Good Sam Club Open Roads Forum: Self Isolation (long for nature lovers)
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 > Self Isolation (long for nature lovers)

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Guy Roan

Florida

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Posted: 05/25/20 04:49am Link  |  Quote  |  Print  |  Notify Moderator

Nanci and I have been self- isolating for quite a few years now, so it is very easy for us.
We own our own RV lot in Key Largo where we snow bird every year and either kayak, paddleboard or canoe on a daily basis. Over the years we have explored just about every offshore Key not only on the Atlantic side, but also on the Bayside.
This year has been the windiest that we can remember so for the most part we have stuck to paddling our paddleboards in the wind protected crystal clear mangrove creeks, tunnels and small salt ponds.
From our place where we launch we have to paddle just a few hundred feet in open water to reach the first sheltered mangroves, and then we can pretty much take one of a variety of routes, which are completely bounded by dense mangroves, but our favorite is as follows: We enter what can best be described as a hundred foot wide mouth of a funnel and paddle for a few hundred feet to its narrow end where we enter a twenty foot long, by six foot wide tunnel that has a mini reef bottom with tiny caves and grottos, the depth depending on the tide ranges from about three feet to about five feet. It is home for two Four Eyed Butterfly fish, (which we have seen for several years), a few Sargent Majors, star fish and a handful of other baby reef fish.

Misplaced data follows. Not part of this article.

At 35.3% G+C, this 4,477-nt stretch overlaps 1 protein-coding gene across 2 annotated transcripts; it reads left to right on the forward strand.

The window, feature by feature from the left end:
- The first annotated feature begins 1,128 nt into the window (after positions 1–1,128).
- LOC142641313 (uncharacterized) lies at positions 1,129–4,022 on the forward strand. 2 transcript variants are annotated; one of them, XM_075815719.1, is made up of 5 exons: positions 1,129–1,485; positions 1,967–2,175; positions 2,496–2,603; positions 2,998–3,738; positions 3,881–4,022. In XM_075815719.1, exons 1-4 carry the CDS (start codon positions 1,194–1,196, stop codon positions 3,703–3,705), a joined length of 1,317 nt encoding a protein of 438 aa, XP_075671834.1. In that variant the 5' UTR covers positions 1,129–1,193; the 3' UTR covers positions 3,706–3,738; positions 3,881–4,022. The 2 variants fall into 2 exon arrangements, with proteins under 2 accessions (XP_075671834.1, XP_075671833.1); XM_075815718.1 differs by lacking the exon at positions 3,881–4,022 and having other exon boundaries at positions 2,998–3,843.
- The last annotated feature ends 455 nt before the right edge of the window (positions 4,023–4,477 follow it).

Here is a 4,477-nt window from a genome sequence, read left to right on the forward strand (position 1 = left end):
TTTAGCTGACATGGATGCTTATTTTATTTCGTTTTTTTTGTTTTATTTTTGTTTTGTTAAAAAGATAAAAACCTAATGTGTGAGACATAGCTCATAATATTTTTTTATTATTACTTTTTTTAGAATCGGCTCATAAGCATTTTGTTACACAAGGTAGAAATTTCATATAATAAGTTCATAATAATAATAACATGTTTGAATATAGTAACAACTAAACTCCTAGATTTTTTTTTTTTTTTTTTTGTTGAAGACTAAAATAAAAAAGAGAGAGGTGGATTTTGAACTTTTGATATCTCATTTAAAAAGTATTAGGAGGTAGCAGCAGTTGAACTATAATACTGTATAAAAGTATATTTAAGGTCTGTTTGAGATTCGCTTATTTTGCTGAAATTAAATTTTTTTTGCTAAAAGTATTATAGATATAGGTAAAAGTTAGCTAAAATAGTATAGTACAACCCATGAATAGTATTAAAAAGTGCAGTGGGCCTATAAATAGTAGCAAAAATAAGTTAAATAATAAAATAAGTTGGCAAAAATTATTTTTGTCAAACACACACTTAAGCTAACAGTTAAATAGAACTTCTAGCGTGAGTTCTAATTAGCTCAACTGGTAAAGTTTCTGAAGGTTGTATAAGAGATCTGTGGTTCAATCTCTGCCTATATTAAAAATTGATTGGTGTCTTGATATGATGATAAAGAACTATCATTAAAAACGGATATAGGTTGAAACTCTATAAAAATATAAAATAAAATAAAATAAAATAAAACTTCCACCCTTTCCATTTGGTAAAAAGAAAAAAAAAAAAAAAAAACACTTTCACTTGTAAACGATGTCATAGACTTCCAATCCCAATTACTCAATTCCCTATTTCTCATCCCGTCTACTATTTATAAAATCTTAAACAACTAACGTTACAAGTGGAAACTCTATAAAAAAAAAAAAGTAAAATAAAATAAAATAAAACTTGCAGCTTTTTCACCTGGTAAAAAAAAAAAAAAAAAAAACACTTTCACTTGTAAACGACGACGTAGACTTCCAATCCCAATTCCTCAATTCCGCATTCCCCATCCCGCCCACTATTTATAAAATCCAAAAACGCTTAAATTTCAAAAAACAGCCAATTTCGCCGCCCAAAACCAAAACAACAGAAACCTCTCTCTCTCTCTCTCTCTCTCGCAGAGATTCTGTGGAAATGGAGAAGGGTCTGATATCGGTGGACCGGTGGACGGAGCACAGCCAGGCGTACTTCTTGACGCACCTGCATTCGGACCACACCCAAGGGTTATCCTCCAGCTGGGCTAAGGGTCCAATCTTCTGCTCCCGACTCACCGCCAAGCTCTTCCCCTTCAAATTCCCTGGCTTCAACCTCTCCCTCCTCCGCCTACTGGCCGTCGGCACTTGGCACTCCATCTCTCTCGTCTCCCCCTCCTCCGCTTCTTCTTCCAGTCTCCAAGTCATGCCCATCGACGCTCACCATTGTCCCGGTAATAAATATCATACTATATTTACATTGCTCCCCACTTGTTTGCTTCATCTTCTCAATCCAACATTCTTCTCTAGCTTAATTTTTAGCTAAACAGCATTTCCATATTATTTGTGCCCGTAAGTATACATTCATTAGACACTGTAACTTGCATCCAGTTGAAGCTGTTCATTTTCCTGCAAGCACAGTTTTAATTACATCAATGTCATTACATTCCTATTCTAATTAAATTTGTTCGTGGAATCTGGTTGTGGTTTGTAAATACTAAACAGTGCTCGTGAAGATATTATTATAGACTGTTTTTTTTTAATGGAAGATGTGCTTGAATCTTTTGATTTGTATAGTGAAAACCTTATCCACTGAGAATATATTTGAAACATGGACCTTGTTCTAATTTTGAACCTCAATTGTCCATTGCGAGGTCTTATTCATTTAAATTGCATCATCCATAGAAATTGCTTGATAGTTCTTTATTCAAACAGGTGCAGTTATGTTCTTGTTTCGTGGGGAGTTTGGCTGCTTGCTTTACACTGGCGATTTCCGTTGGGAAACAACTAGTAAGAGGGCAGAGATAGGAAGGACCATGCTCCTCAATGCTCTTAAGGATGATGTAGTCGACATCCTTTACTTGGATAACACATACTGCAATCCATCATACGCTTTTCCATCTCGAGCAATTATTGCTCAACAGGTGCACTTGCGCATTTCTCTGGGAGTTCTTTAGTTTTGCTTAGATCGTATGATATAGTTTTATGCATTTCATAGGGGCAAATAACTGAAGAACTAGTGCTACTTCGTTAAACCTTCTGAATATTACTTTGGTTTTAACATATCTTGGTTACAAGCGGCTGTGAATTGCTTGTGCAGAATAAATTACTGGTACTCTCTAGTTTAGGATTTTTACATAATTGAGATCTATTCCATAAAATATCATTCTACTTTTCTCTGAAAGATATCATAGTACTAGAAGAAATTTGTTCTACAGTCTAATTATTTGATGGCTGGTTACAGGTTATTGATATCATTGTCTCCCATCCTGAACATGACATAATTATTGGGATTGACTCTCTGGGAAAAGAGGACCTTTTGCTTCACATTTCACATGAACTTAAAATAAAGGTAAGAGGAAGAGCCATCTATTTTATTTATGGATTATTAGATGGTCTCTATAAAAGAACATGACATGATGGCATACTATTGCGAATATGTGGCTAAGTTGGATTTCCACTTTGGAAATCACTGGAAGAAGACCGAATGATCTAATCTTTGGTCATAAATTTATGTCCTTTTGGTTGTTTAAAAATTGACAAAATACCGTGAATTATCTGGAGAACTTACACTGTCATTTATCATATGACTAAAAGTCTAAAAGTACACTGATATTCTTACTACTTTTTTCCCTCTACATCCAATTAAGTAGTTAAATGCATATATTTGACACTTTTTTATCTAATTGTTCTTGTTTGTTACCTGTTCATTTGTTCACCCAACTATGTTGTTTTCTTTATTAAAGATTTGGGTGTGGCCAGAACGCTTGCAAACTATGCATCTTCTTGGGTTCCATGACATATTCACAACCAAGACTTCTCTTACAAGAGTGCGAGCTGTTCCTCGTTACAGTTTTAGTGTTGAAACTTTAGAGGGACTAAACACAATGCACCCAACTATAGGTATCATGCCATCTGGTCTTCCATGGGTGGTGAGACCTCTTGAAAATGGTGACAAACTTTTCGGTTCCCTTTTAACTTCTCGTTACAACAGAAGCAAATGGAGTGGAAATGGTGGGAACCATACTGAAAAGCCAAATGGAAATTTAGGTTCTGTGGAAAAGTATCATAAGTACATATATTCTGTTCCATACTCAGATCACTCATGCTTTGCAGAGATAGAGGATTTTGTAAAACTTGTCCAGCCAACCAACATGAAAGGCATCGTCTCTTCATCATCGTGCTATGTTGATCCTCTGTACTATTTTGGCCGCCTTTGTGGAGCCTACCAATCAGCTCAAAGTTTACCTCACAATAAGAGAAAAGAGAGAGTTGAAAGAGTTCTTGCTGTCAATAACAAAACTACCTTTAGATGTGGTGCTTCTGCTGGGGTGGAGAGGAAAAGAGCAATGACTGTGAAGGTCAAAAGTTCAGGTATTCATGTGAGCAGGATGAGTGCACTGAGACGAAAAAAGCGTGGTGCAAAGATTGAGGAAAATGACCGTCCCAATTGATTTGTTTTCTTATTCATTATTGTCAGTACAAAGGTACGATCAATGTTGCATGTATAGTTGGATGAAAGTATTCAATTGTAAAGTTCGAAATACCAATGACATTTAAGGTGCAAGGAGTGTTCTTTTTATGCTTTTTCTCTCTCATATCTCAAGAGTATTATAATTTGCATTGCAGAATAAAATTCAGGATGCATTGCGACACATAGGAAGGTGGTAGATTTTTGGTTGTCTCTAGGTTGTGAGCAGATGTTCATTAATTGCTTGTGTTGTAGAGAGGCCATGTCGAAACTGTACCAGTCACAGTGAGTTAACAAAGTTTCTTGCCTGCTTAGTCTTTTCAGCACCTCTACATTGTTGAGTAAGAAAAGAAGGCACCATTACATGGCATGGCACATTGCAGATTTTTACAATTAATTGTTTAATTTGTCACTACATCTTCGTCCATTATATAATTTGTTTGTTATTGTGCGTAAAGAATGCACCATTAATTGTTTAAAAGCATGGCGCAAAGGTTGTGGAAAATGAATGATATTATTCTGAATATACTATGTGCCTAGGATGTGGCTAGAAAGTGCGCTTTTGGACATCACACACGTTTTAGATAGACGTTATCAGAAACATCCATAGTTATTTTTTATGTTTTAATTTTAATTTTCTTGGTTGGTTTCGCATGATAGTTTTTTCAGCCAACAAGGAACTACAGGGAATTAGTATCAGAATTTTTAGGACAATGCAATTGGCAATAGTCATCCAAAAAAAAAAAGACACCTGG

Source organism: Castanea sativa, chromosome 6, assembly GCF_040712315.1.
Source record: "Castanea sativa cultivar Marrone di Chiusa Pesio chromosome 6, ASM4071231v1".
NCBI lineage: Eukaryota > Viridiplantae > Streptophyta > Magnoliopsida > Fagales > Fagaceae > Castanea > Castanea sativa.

We exit this tunnel into our secluded sandy bottom thirty foot long by fifteen feet wide salt water jacuzzi which once again depending on the tide that gushes through is between two feet and four feet deep. This exits at its far end to another narrow tunnel and this one has for the most part a sandy bottom that is home to some starfish along with a lot of transients.
While paddling these tunnels I am always looking for the many shy small inch and half long Mangrove tree crabs that crawl up and down the dense mangrove roots and branches and try to hide on the back side of them as we approach. I have learned that if I grasp their root with one hand below them and my other hand above them, and slowly move just one hand toward them they will crawl away from it and thinking my other hand is just another offshoot root, quickly hop on thinking that it is a good escape route. Then they panic and will crawl up and down my arm until I grab hold of another branch and let them escape.